There is a showbiz adage about never working with children or animals. But children and animals are perennial 'borrowed interest' favourites in advertising. One of the most popular ad campaigns in New Zealand history was the story of 'SPOT' - a Jack Russell terrier whose name was a slightly clumsy acronym of Services and Products Of Telecom. Rolly the Sharpei was created to attest to the soft and strong characteristics of Purex toilet paper and the Wire-haired Fox Terrier Wilson stars in Lotto's gambling ads. That's just advertising from New Zealand - the convention persists around the world.
The grand-daddy of dogs starring in modern advertising is Spuds MacKenzie who starred in the marketing of Bud Light in the late 1980s. For a while he was everywhere - from TV advertising (Superbowl 1987) to plush toys. He made his way into popular culture - with subsequent references from Futurama to Toy Story (the kid next door's dog was a bull terrior called Scud). In the end Spuds was retired, the brand owner says it was because he was overshadowing the brand, but it is more likely that the pressure from legislators and lobby groups who claimed that the cute dog was just too appealing to the young became too much of a distraction - they moved on and Spuds lived out her retirement in obscurity (that's right, 'he' was a she).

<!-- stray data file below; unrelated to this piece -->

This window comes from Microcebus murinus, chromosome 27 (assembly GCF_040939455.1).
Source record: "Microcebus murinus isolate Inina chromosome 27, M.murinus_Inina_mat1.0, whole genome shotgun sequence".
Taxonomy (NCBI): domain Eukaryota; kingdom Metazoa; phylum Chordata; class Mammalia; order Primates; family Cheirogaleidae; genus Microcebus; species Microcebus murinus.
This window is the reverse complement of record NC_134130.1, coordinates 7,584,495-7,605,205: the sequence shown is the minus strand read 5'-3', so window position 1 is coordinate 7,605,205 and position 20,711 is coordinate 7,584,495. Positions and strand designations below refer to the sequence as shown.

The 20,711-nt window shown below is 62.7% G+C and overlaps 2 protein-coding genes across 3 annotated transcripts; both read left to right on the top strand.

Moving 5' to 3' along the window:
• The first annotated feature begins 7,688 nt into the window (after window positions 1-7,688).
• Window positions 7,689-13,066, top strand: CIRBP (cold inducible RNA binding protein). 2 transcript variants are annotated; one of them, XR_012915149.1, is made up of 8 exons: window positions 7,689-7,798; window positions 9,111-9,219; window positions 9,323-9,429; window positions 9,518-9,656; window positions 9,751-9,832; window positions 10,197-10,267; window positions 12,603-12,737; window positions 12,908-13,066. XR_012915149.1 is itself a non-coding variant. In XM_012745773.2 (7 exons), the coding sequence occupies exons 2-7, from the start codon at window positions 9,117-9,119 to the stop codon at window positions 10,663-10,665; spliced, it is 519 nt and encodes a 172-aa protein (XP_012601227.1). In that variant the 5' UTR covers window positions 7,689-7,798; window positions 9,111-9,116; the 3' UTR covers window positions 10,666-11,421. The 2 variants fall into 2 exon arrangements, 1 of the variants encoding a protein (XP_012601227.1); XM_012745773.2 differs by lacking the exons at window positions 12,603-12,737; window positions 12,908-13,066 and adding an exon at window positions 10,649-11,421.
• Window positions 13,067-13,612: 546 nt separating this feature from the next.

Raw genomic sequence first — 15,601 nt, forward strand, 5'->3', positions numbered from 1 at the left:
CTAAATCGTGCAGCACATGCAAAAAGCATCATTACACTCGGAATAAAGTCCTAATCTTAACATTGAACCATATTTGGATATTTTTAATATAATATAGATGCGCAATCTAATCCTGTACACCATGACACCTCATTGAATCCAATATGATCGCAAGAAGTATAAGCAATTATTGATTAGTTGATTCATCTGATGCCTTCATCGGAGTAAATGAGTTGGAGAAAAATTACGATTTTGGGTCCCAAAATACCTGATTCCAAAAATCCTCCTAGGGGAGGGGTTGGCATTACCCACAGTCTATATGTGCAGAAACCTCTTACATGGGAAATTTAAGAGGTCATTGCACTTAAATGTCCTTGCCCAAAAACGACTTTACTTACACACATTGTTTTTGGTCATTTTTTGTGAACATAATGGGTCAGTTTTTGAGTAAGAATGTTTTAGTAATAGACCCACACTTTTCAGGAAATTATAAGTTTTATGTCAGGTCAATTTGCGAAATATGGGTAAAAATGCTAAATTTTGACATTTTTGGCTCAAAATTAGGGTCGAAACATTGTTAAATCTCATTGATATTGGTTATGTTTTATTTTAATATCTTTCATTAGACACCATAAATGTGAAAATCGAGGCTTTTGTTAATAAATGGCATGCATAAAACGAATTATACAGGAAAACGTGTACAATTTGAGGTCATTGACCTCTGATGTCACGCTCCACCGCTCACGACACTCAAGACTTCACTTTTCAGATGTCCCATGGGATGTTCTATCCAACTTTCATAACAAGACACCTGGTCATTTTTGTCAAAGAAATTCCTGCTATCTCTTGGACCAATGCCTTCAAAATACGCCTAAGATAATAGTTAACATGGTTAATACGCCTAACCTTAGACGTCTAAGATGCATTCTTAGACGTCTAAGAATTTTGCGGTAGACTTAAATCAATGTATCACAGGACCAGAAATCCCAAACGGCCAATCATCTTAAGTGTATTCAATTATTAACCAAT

There's something to be said for having an animal as a mascot. They are easily replaced - one Fox Terrier looks pretty much like another to the untrained eye (in fact Wilson of Lotto fame had to be left in India due to quarantine restrictions and was replaced by another dog - causing a carefully managed wave of PR). They are cheaper to wrangle than a human celebrity - fewer riders in their contracts about M&Ms in their trailers on shoot-day. Unlike a human star they won't get prosecuted for drunk driving or throwing water bombs at a neighbour's home. And, of course, they have enormous emotional appeal.
Dogs and other animals may be a cheap shot in advertising, but they aren't going away. Even a lizard can have a human personality attributed to it - to warm up an insurance brand.
This blog is a notepad of contemporaneous and sometimes extemporaneous thoughts about creativity, strategy and ideas.